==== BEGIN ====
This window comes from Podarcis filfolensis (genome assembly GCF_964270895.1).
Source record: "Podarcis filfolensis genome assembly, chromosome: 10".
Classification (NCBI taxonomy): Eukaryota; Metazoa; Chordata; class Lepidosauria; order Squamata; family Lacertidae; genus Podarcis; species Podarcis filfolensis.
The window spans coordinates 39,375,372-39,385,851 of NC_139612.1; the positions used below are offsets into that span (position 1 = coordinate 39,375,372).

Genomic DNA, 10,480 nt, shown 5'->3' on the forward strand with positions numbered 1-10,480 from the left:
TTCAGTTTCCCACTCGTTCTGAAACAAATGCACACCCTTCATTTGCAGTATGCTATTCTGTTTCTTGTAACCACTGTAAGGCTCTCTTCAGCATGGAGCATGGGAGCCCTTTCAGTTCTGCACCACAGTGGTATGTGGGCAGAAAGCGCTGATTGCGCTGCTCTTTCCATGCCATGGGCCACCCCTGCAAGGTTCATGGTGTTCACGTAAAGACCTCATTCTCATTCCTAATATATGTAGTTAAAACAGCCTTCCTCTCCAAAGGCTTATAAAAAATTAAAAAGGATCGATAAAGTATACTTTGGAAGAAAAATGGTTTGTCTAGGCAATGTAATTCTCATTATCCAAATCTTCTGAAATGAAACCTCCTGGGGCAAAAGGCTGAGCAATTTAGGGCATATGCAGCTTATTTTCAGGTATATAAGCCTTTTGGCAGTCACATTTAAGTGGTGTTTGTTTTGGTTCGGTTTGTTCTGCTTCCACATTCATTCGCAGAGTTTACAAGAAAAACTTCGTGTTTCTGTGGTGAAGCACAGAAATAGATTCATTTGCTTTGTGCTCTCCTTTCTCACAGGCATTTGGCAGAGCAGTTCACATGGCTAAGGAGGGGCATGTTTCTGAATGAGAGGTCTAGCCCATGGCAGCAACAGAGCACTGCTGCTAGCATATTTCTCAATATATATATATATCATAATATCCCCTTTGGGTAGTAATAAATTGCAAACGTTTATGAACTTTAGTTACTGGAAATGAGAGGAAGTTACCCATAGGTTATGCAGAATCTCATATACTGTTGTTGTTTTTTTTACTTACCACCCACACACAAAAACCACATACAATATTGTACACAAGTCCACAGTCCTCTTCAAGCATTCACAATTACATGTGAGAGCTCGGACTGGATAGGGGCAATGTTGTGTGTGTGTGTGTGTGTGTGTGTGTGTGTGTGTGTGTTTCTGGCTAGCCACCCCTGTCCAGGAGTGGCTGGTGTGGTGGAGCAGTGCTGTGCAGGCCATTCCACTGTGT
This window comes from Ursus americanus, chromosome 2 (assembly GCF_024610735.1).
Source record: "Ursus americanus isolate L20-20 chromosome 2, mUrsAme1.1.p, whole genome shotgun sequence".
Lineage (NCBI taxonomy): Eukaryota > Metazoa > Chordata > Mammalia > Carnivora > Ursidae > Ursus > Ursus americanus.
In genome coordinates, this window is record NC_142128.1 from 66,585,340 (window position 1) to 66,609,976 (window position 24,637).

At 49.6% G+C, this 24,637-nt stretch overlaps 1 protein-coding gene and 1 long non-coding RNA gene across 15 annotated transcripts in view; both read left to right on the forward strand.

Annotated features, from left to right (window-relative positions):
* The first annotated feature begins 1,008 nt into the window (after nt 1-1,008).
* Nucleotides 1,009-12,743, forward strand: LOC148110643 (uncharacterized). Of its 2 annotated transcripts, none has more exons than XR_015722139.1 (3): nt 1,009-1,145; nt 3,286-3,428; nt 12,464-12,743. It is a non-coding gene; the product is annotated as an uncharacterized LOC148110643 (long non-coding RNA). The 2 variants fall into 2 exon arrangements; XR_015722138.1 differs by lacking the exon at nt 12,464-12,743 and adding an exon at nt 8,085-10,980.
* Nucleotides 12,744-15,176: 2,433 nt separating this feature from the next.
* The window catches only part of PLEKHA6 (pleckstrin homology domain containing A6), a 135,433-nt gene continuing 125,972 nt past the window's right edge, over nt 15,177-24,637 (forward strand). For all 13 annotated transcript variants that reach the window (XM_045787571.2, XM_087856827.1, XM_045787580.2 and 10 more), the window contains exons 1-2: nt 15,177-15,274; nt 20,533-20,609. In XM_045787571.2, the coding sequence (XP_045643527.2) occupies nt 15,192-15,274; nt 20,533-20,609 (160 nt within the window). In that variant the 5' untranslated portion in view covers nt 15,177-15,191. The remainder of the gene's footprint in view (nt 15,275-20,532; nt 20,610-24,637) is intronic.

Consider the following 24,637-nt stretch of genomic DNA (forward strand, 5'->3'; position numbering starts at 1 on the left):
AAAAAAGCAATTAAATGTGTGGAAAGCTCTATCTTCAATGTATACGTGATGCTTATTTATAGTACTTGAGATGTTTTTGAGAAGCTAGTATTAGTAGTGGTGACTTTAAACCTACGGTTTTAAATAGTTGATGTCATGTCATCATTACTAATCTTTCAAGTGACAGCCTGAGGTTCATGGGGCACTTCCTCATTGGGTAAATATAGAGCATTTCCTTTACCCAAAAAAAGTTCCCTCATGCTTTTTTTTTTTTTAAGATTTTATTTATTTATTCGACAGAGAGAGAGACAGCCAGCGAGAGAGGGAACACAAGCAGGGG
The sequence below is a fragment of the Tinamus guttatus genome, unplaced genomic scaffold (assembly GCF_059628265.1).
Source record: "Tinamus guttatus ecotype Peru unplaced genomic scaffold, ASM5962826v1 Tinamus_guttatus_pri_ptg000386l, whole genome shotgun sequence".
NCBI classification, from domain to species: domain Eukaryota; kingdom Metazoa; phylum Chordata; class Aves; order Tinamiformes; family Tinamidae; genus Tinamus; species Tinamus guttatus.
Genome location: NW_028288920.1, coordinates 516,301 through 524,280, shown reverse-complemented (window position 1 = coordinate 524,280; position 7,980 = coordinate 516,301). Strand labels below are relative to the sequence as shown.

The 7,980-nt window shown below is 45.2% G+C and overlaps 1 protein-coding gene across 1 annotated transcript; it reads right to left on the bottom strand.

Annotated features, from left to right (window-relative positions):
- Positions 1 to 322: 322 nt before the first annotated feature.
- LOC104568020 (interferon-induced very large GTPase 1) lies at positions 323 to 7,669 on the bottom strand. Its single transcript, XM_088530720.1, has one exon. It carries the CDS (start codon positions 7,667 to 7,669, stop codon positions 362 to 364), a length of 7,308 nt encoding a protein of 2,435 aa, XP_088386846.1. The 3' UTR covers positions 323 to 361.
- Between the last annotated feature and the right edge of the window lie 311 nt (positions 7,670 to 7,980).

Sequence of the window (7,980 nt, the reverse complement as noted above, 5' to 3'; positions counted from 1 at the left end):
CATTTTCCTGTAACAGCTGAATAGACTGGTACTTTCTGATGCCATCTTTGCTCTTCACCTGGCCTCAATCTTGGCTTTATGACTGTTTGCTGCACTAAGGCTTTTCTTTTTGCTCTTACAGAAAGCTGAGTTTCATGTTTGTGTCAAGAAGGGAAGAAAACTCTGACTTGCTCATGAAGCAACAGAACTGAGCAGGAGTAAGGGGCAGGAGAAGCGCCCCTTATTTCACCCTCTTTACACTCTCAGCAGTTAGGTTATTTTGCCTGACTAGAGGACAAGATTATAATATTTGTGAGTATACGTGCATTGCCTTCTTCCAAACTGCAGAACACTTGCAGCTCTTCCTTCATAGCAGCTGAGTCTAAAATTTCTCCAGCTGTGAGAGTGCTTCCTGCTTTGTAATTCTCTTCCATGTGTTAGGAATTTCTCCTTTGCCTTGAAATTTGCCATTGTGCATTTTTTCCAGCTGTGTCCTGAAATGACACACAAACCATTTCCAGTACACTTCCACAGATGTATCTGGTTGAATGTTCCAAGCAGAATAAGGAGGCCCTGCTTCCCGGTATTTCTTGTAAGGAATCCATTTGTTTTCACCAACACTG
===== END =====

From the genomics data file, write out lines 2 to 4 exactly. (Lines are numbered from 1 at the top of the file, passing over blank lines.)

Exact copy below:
Source record: "Podarcis filfolensis genome assembly, chromosome: 10".
Classification (NCBI taxonomy): Eukaryota; Metazoa; Chordata; class Lepidosauria; order Squamata; family Lacertidae; genus Podarcis; species Podarcis filfolensis.
The window spans coordinates 39,375,372-39,385,851 of NC_139612.1; the positions used below are offsets into that span (position 1 = coordinate 39,375,372).